18. When the debtor has neglected to make an appropriation, the creditor may, in general, make it, but this is subject to some exceptions. If, for example, the debtor owes a debt as executor, and one in his own right, the creditor cannot appropriate a payment to the liquidation of the former, because that may depend on the question of assets. 2 Str. 1194. See 1 M. & Malk. 40; 9 Cowen, 409; 2 Stark. R. 74; 1 C. & Mees. 33. 1215.org/lawnotes/bouvier/bouvier.htm
  19. Though it is not clearly settled in England whether a creditor is bound to make the appropriation immediately, or at a subsequent time Ellis on D. and C. 406-408 yet in the United States, the right to make the application at any time has been recognized, and the creditor is not bound to make an immediate election. 4 Cranch, 317; 9 Cowen, 420, 436. See 12 S. & R. 301 2 B. & C. 65; 2 Verm. 283; 10 Conn. 176. 1215.org/lawnotes/bouvier/bouvier.htm
  20. When once made, the appropriation cannot be changed; and, rendering an account, or bringing suit and declaring in a particular way, is evidence of such appropriation. 1 Wash. 128 3 Green. 314; 12 1215.org/lawnotes/bouvier/bouvier.htm
  21. When once made, the appropriation cannot be changed; and, rendering an account, or bringing suit and declaring in a particular way, is evidence of such appropriation. 1 Wash. 128 3 Green. 314; 12 Shepl. 29; 2 N. H. Rep. 193; 2 Rawle, 316; 5 Watts, 544; 2 Wash. C. C. 47; 1 Gilp. 106; 12 S. & R. 305. 1215.org/lawnotes/bouvier/bouvier.htm
  22. When no application of the payment has been made by either party, the law will appropriate it, in such a way as to do justice and equity to both parties. 6 Cranch, 8, 28; 4 Mason, 333; 2 Sumn. 99, 112; 5 Mason, 82; 1 Nev. & Man. 746; 5 Bligh, N. S. 1; 11 Mass. 300;1 H. & J. 754; 2 Vern. 24; 1 Bibb. 334; 2 Dea. & Chit. 534; 5 Mason, 11. See 6 Cranch, 253, 264; 7 Cranch, 575; 1 Mer. 572, 605; Burge on Sur. 126-138; 1 M. & M. 40. See 1 Bouv Inst. n. 8314. 8. In Louisiana, by statutory enactment, Civ. Code, art. 1159, et seq., it is provided that the debtor of several debts has a right to declare, when he makes a payment, what debt he means to discharge. The debtor of a debt which bears interest or produces rents, cannot, without the consent of the creditor, impute to the reduction of the capital, any payment he may make, when there is interest or rent due. When the debtor of several debts has accepted a receipt, by which the creditor has imputed what he has received to one of the debts especially, the debtor can no longer require the imputation to be made to a different debt, unless there have been fraud or surprise on the part of the creditor. When the receipt bears no imputation, the payment must be imputed to the debt which the debtor had at the time most interest in discharging of those that are equally due, otherwise to the debt which has fallen due, though less burdensome than those which are not yet payable. If the debts be of a like nature, the imputation is made to the less burdensome; if all things are equal, it is made proportionally." This is a translation of the Codo Napoleon, art. 1253-1256 slightly altered. See Poth. Obl. n. 528 translated by Evans, and the notes; Bac. Ab. Obligations, F; 6 Watts & Amer. Law Mag. 31; 1 Hare & Wall. Sel. Dec. 123-158. 1215.org/lawnotes/bouvier/bouvier.htm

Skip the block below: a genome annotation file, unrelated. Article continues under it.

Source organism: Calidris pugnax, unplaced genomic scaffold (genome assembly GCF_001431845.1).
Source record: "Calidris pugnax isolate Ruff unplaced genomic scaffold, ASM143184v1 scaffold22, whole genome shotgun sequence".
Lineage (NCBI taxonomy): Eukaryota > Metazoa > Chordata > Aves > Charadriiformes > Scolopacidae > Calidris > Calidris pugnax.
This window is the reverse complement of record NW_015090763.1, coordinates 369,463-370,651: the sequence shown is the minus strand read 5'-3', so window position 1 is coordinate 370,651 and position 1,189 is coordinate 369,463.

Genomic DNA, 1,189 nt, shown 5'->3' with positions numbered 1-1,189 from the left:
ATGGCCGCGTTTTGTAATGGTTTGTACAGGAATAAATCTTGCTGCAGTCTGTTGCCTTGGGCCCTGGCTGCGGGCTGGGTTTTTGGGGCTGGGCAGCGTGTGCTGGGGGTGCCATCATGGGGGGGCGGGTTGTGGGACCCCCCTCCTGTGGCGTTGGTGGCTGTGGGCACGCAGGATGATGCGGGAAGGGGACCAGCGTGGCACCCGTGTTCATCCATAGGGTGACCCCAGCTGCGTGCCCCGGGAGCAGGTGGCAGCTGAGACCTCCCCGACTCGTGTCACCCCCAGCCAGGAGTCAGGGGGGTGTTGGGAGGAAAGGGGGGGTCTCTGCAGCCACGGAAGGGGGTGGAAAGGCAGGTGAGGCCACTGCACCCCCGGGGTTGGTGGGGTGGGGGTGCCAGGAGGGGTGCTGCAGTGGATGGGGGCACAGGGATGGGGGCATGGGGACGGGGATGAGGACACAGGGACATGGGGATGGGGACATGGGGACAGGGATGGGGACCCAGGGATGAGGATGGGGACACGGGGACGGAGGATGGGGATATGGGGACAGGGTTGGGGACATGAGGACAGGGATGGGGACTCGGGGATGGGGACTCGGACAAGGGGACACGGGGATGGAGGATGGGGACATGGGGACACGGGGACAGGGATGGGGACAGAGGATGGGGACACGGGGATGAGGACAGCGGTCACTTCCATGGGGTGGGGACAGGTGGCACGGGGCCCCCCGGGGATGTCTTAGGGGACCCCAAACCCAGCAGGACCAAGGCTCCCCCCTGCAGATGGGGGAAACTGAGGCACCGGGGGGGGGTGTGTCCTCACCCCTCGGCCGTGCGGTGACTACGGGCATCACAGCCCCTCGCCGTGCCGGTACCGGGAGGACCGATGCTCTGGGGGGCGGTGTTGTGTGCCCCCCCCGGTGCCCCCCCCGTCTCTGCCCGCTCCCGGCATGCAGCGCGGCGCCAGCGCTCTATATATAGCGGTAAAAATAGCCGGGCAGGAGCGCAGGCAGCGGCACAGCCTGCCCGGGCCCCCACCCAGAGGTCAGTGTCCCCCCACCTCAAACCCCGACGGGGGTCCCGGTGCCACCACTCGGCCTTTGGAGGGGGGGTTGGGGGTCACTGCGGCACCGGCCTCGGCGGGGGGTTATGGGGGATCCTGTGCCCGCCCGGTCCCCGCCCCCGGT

23. Eccl. law. The setting apart an ecclesiastical benefice, which is the general property of the church, to the perpetual and proper use of some religious house, bishop or college, dean and chapter and the like. Ayl. Pat. 86. See the form of an appropriation in Jacob's Introd. 411. 1215.org/lawnotes/bouvier/bouvier.htm
  24. [L.] (Eccl.) Perpetual annexation of a benefice to a corporation sole or aggregate, i.e. a parson, college, etc. Impropriation [improprius, unsuitable], the holding by a layman of the profits of ecclesiastical property. Glossary of terms and phrases - Percy
  25. n. Act of setting apart for a purpose;—any thing, especially money, thus set apart. Cabinet Dictionary
  26. The application of something to a particular purpose; the claim of any thing as peculiar; the fixing of a particular signification to a word; in law, a severing of a benefice ecclesiastical to the proper and perpetual use of some religious house, or dean and chapter, bishoprick, or college. Complete Dictionary